KSO excels with Schubert, Saint-Saens pieces

If putting a concert program together requires the skill of a musical mind, Knoxville Symphony music director Lucas Richman had all the right "movements" in the right places for Thursday night's concert at the Tennessee Theatre.

Structured around Camille Saint-Saens "Concerto No. 3 in B Minor for Violin and Orchestra," Op. 61, with Philadelphia Orchestra concertmaster, David Kim, as soloist, it was one of those concerts that sat lightly but very satisfyingly on the mind.

Two works by Franz Schubert as well as Saint-Saens' "Carnival of the Animals" filled out the thoroughly delightful program.

The concert opened with Schubert's "Overture in D Major (In the Italian Style), D. 590, which really meant an homage to Gioachino Rossini. Written at a time when Rossini operas were being performed in Vienna, the comparisons with Rossisi's compositional style were as difficult to miss then as they were in the KSO performance Thursday night.

It was joyful and full of pleasures.

While Saint-Saens' violin concerto may not contain the explosive technical fireworks of other concertos, in some ways capturing the delicacy of its impressionistic coloring and subtle nuances may be more difficult to master.

Kim mastered them with the kind of accomplished grace and delight that gave the KSO audience the full benefit of his final tour performance before going home to Philadelphia to show off his hard work.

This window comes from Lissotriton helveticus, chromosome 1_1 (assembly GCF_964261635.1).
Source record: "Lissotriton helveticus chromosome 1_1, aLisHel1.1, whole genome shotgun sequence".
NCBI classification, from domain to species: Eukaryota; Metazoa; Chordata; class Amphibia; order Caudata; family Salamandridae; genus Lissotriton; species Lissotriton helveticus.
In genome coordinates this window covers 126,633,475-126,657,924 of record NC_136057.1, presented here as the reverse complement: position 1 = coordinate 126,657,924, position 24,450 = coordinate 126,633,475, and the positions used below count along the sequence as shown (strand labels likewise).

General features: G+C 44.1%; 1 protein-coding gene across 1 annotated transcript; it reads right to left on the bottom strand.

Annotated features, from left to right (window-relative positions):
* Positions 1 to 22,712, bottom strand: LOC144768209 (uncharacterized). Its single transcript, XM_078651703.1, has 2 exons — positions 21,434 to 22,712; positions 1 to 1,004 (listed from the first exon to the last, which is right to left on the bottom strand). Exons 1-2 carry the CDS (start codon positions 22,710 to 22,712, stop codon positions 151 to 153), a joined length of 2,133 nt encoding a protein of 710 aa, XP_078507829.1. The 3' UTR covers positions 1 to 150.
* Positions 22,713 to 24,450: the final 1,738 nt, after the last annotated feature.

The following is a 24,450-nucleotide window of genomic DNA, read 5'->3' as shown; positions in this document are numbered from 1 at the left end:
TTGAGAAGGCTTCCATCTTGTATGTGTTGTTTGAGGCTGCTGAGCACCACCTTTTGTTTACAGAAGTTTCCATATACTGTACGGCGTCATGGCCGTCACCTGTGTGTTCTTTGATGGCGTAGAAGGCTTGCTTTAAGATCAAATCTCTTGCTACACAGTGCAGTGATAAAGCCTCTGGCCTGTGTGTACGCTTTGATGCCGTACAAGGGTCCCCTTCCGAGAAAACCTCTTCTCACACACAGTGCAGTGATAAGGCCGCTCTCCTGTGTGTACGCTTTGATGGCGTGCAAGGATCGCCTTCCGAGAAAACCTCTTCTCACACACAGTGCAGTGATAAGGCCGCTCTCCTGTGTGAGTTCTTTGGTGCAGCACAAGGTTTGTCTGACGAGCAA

The second half of the concert began with a consummate performance of Schubert's "Symphony No. 8 in B Minor (The Unfinished"), D. 759.

It was Richman and the KSO at their very best in a season of well-played performances.

Just why Schubert didn't finish this symphony remains a mystery. Some have theorized the two movements he wrote were so perfect he might not have been able to work out a third of equal quality.

Nevertheless, the parts to do exist, especially in the kind of performance Richman and the KSO gave Thursday night, are genuinely glorious.

Even more pleasures were to be had with Saint-Saens' playful "Animals," with poet Jack Prelutsky narrating his own poems written to accompany the musical portraits.

The piece evoked plenty of smiles and soft chuckles, especially Mark Tucker's clarinet cuckoo calls in the section "Cuckoo in the Depth of the Woods."

Perhaps the most wonderful part was principal cellist Andy Bryenton's playing of the often-heard "The Swan."

Prelutsky's terrific little poems remind one of the charms of Ogden Nash. But just on principle, they're much more sensical.

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